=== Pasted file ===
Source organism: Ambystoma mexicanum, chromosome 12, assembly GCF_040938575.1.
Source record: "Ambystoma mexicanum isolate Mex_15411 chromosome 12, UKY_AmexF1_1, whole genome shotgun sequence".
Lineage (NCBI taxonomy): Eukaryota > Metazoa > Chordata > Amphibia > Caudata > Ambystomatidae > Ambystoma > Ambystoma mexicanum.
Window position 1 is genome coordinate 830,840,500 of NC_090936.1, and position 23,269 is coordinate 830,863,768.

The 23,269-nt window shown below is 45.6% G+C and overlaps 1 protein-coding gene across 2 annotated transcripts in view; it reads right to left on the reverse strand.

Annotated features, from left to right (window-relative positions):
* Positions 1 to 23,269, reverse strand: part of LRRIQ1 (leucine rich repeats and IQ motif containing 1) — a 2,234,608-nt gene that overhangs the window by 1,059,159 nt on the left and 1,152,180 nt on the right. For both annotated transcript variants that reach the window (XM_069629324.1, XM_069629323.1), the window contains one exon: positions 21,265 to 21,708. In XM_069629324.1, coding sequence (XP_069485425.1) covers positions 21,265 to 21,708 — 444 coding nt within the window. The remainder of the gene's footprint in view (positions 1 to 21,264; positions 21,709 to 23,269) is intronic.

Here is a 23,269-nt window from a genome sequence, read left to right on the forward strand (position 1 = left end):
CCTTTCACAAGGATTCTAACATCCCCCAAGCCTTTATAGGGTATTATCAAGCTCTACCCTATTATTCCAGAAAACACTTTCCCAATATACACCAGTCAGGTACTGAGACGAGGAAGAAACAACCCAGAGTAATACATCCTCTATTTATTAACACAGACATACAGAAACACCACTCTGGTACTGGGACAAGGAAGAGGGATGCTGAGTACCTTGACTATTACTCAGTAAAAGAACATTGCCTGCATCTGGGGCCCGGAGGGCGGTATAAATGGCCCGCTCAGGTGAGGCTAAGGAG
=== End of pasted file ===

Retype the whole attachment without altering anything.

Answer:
Source organism: Ambystoma mexicanum, chromosome 12, assembly GCF_040938575.1.
Source record: "Ambystoma mexicanum isolate Mex_15411 chromosome 12, UKY_AmexF1_1, whole genome shotgun sequence".
Lineage (NCBI taxonomy): Eukaryota > Metazoa > Chordata > Amphibia > Caudata > Ambystomatidae > Ambystoma > Ambystoma mexicanum.
Window position 1 is genome coordinate 830,840,500 of NC_090936.1, and position 23,269 is coordinate 830,863,768.

The 23,269-nt window shown below is 45.6% G+C and overlaps 1 protein-coding gene across 2 annotated transcripts in view; it reads right to left on the reverse strand.

Annotated features, from left to right (window-relative positions):
* Positions 1 to 23,269, reverse strand: part of LRRIQ1 (leucine rich repeats and IQ motif containing 1) — a 2,234,608-nt gene that overhangs the window by 1,059,159 nt on the left and 1,152,180 nt on the right. For both annotated transcript variants that reach the window (XM_069629324.1, XM_069629323.1), the window contains one exon: positions 21,265 to 21,708. In XM_069629324.1, coding sequence (XP_069485425.1) covers positions 21,265 to 21,708 — 444 coding nt within the window. The remainder of the gene's footprint in view (positions 1 to 21,264; positions 21,709 to 23,269) is intronic.

Here is a 23,269-nt window from a genome sequence, read left to right on the forward strand (position 1 = left end):
CCTTTCACAAGGATTCTAACATCCCCCAAGCCTTTATAGGGTATTATCAAGCTCTACCCTATTATTCCAGAAAACACTTTCCCAATATACACCAGTCAGGTACTGAGACGAGGAAGAAACAACCCAGAGTAATACATCCTCTATTTATTAACACAGACATACAGAAACACCACTCTGGTACTGGGACAAGGAAGAGGGATGCTGAGTACCTTGACTATTACTCAGTAAAAGAACATTGCCTGCATCTGGGGCCCGGAGGGCGGTATAAATGGCCCGCTCAGGTGAGGCTAAGGAG